Supreme Court Allows Faked Military Honors

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In a ruling largely overshadowed by the national health care bill, the Supreme Court last week declared that it is not illegal to fake military honors and awards.

The case arose from the prosecution of Xavier Alvarez, a public official who claimed that he had received the Medal of Honor, the nation’s highest military award, after being wounded in action as a Marine.

Alvarez had been charged with violating the Stolen Valor Act, a 2006 law that made it a crime to falsely claim “to have been awarded any decoration or medal authorized by Congress for the Armed Forces of the United States.” Alvarez admitted that his statements were false, but claimed that his lies were free speech protected by the First Amendment. The Supreme Court agreed with him and overturned the law.

Though there are relatively few people who claim to have falsely received the Medal of Honor, there are many who have exaggerated or lied about their military past. Veteran actor Brian Dennehy, known for tough-guy roles in films like First Blood and Assault on Precinct 13, for many years told harrowing war stories about being wounded in action during one of his five tours in the jungles of Vietnam. In fact Dennehy was not wounded in the military and never saw battle in Vietnam; he later apologized for fabricating his past.

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Sometimes everything about the story is false, but more often fiction is mixed with some fact. Mark Kirk, a Republican Senator from Illinois, admitted in 2010 that he made “mistakes” in describing his military service. During his Senate campaign, Kirk claimed that he’d served in Operation Iraqi Freedom (“The last time I was in Iraq, I was in uniform flying at 20,000 feet and the Iraqi Air Defense network was shooting at us,” he said in 2003), that he’d received the U.S. Navy’s Intelligence Officer of the Year award, and other military achievements.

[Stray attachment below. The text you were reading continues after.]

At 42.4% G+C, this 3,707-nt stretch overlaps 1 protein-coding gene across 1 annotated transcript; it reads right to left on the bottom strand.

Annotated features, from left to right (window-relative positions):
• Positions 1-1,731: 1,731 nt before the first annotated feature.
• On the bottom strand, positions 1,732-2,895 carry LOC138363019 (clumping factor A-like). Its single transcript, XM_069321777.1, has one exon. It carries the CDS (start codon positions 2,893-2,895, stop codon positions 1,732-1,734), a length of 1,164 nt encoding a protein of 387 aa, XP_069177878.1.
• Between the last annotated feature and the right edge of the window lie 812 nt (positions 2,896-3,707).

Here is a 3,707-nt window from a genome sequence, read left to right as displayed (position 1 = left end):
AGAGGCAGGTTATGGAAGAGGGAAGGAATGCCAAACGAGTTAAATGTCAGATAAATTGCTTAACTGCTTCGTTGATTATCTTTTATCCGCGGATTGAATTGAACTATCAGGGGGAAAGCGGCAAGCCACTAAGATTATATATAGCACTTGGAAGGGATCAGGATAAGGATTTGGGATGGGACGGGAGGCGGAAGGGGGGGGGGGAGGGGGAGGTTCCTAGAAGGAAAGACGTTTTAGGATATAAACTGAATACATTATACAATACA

Kirk was in the military, but served stateside during the Gulf War and did not receive the award he claimed.

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In other cases the exaggerations may be chalked up to a difference in interpretation. For example former Minnesota governor and conspiracy TV show host Jesse Ventura was accused by a Navy SEAL of exaggerating his military credentials by claiming to have been a SEAL himself. Ventura was a member of the Navy’s elite Underwater Demolition Teams (UDT) and received SEAL training, but did not operate on a SEAL team. Ventura later acknowledged that he had not technically been a Navy SEAL, but said that those who served in the UDTs were also commonly called “SEALs,” and the distinction was unimportant.

Because of the respect bestowed upon veterans, military service is among the most commonly exaggerated and fabricated achievements. Many of them get away with it for years because it’s considered unseemly and disrespectful to challenge or question a (supposedly) revered veteran about his or her military service.

Of greater concern are those with faked educational degrees; a person who lies about heroic military service years ago may be a scoundrel, but a person who lies about getting a pilot’s or medical license can be a real threat to public health. Exaggerating or faking military honors may be legally protected speech, but it can still get liars in trouble: Anyone who benefits (or tries to benefit) from honors can still be charged with fraud.

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